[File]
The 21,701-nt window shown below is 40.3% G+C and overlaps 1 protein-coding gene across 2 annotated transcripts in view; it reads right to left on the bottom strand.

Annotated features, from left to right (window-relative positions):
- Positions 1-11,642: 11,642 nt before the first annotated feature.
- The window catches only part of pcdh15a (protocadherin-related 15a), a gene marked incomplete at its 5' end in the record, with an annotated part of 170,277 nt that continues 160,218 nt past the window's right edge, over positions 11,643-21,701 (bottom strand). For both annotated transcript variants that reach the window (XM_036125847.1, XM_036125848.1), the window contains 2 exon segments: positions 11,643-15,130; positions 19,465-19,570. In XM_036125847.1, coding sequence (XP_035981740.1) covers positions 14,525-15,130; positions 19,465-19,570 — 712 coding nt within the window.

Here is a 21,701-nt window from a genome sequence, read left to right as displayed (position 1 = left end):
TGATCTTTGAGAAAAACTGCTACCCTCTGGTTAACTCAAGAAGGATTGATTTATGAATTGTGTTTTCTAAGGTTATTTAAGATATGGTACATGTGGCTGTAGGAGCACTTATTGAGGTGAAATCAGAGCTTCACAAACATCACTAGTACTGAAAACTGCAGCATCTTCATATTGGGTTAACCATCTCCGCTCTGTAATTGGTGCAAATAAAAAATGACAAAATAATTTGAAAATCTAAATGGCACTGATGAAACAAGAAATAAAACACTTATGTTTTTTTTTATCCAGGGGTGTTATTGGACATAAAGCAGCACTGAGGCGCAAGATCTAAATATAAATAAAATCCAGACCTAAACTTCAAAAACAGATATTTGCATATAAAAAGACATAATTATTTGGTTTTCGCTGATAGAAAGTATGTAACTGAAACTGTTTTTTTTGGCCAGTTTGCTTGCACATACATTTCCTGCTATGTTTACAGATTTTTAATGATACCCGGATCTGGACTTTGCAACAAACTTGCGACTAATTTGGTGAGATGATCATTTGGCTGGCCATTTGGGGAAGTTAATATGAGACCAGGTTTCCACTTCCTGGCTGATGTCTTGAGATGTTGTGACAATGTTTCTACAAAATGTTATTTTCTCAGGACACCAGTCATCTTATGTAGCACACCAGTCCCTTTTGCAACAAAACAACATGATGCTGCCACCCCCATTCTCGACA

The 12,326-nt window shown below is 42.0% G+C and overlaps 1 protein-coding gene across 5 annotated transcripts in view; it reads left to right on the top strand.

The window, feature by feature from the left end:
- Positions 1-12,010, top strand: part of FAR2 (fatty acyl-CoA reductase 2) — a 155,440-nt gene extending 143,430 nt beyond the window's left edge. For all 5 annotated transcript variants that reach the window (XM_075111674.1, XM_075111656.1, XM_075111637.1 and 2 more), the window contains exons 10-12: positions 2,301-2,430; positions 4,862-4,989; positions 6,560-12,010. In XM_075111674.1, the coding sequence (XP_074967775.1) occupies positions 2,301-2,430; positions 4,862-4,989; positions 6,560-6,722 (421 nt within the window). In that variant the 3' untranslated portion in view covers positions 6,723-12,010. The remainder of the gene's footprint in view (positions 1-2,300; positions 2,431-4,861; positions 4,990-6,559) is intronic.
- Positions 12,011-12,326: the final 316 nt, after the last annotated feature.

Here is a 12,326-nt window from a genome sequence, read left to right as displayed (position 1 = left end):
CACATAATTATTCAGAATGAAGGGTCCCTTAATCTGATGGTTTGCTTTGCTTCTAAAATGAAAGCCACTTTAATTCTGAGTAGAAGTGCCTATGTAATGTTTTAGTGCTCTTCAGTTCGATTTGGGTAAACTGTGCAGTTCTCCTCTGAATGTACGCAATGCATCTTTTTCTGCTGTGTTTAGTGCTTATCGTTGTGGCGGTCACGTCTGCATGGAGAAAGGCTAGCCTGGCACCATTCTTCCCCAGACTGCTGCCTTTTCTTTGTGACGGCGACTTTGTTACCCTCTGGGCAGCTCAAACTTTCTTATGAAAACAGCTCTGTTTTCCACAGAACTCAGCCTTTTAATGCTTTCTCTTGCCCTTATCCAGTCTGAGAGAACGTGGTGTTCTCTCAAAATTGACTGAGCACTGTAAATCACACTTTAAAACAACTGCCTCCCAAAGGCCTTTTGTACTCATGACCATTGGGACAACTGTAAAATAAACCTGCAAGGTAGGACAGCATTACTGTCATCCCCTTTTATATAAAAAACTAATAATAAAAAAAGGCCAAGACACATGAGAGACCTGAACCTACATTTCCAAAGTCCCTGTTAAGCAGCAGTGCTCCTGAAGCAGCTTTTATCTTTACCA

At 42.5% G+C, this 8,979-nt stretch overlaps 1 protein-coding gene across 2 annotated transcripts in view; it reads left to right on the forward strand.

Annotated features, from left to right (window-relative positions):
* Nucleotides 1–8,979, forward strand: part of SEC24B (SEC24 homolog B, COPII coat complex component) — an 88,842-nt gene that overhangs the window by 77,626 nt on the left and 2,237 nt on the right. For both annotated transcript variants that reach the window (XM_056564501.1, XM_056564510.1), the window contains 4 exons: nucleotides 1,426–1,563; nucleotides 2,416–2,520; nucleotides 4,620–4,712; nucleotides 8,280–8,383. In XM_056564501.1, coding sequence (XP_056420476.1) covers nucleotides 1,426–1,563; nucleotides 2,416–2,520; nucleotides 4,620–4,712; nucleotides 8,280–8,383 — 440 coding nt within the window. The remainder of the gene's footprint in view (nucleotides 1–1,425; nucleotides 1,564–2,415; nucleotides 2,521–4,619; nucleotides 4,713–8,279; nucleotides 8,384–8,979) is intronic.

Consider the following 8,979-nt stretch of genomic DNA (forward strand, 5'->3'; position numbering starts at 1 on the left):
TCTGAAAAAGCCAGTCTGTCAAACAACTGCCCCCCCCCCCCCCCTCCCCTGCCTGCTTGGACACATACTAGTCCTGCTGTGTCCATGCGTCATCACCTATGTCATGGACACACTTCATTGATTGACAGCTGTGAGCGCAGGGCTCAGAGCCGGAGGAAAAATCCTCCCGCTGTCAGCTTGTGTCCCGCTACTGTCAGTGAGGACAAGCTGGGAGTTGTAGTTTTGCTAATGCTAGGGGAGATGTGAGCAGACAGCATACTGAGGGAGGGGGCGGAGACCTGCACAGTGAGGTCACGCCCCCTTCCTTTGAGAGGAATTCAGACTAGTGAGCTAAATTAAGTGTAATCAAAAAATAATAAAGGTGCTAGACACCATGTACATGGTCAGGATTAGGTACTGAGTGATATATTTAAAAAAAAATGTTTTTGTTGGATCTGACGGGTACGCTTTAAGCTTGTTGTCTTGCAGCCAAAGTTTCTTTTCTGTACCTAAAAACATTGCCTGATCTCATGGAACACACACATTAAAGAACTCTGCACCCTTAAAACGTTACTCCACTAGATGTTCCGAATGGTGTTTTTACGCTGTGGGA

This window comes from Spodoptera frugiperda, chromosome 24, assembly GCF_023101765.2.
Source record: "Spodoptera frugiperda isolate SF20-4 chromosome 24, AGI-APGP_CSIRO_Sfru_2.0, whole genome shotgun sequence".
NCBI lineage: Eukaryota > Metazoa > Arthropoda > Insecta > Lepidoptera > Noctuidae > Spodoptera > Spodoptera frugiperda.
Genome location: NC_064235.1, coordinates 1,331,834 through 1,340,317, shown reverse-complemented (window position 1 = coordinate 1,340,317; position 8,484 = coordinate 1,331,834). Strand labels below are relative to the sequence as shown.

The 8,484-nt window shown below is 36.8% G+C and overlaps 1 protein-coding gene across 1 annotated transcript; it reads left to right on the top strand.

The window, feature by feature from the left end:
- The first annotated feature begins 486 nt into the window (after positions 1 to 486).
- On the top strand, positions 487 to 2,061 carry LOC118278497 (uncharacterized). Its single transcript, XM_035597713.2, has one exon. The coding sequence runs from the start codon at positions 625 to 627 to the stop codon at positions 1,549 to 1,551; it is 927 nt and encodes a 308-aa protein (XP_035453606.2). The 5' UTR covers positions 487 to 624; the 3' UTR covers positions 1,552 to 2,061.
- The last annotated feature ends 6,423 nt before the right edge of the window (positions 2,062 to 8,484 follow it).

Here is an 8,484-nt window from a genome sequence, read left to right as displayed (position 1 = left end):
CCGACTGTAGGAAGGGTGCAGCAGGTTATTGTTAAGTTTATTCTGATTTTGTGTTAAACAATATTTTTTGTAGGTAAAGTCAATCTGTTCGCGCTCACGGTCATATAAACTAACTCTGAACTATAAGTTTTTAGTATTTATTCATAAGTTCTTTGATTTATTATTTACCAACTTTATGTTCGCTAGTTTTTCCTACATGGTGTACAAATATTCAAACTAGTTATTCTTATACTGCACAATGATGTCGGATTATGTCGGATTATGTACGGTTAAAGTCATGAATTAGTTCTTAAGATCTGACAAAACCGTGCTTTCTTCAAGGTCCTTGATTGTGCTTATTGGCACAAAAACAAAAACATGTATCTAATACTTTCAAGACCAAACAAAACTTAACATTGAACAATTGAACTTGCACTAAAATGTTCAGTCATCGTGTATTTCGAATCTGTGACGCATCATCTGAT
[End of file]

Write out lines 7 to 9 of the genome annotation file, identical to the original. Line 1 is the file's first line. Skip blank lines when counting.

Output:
The 12,326-nt window shown below is 42.0% G+C and overlaps 1 protein-coding gene across 5 annotated transcripts in view; it reads left to right on the top strand.

The window, feature by feature from the left end:
- Positions 1-12,010, top strand: part of FAR2 (fatty acyl-CoA reductase 2) — a 155,440-nt gene extending 143,430 nt beyond the window's left edge. For all 5 annotated transcript variants that reach the window (XM_075111674.1, XM_075111656.1, XM_075111637.1 and 2 more), the window contains exons 10-12: positions 2,301-2,430; positions 4,862-4,989; positions 6,560-12,010. In XM_075111674.1, the coding sequence (XP_074967775.1) occupies positions 2,301-2,430; positions 4,862-4,989; positions 6,560-6,722 (421 nt within the window). In that variant the 3' untranslated portion in view covers positions 6,723-12,010. The remainder of the gene's footprint in view (positions 1-2,300; positions 2,431-4,861; positions 4,990-6,559) is intronic.